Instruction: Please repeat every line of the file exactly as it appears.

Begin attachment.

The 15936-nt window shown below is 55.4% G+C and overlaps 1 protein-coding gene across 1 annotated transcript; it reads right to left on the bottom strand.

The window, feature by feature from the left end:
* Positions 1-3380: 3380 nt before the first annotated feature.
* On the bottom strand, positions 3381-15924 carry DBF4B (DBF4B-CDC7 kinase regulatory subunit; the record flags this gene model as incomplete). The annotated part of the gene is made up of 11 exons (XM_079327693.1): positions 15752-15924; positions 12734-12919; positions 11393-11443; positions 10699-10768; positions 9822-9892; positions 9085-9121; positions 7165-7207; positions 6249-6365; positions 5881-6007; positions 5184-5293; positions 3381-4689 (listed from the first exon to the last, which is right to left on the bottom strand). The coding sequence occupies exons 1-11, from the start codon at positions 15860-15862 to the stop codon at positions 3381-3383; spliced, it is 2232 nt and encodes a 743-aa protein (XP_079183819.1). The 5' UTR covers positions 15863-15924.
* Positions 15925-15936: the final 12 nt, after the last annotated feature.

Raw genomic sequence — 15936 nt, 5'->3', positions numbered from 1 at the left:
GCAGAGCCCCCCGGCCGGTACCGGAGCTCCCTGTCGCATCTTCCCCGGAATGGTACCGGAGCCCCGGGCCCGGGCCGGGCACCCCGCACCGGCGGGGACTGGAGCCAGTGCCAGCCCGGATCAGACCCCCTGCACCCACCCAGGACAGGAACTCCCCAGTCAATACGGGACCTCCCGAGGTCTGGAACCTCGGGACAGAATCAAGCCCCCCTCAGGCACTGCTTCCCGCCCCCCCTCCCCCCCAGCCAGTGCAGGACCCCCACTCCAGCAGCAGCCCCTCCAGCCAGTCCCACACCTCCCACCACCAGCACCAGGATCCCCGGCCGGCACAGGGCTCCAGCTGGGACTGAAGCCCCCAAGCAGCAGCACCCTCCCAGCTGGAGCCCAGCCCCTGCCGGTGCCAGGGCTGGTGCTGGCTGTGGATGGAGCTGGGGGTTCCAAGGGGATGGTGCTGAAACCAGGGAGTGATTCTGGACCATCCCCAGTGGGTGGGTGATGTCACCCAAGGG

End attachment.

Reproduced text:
The 15936-nt window shown below is 55.4% G+C and overlaps 1 protein-coding gene across 1 annotated transcript; it reads right to left on the bottom strand.

The window, feature by feature from the left end:
* Positions 1-3380: 3380 nt before the first annotated feature.
* On the bottom strand, positions 3381-15924 carry DBF4B (DBF4B-CDC7 kinase regulatory subunit; the record flags this gene model as incomplete). The annotated part of the gene is made up of 11 exons (XM_079327693.1): positions 15752-15924; positions 12734-12919; positions 11393-11443; positions 10699-10768; positions 9822-9892; positions 9085-9121; positions 7165-7207; positions 6249-6365; positions 5881-6007; positions 5184-5293; positions 3381-4689 (listed from the first exon to the last, which is right to left on the bottom strand). The coding sequence occupies exons 1-11, from the start codon at positions 15860-15862 to the stop codon at positions 3381-3383; spliced, it is 2232 nt and encodes a 743-aa protein (XP_079183819.1). The 5' UTR covers positions 15863-15924.
* Positions 15925-15936: the final 12 nt, after the last annotated feature.

Raw genomic sequence — 15936 nt, 5'->3', positions numbered from 1 at the left:
GCAGAGCCCCCCGGCCGGTACCGGAGCTCCCTGTCGCATCTTCCCCGGAATGGTACCGGAGCCCCGGGCCCGGGCCGGGCACCCCGCACCGGCGGGGACTGGAGCCAGTGCCAGCCCGGATCAGACCCCCTGCACCCACCCAGGACAGGAACTCCCCAGTCAATACGGGACCTCCCGAGGTCTGGAACCTCGGGACAGAATCAAGCCCCCCTCAGGCACTGCTTCCCGCCCCCCCTCCCCCCCAGCCAGTGCAGGACCCCCACTCCAGCAGCAGCCCCTCCAGCCAGTCCCACACCTCCCACCACCAGCACCAGGATCCCCGGCCGGCACAGGGCTCCAGCTGGGACTGAAGCCCCCAAGCAGCAGCACCCTCCCAGCTGGAGCCCAGCCCCTGCCGGTGCCAGGGCTGGTGCTGGCTGTGGATGGAGCTGGGGGTTCCAAGGGGATGGTGCTGAAACCAGGGAGTGATTCTGGACCATCCCCAGTGGGTGGGTGATGTCACCCAAGGG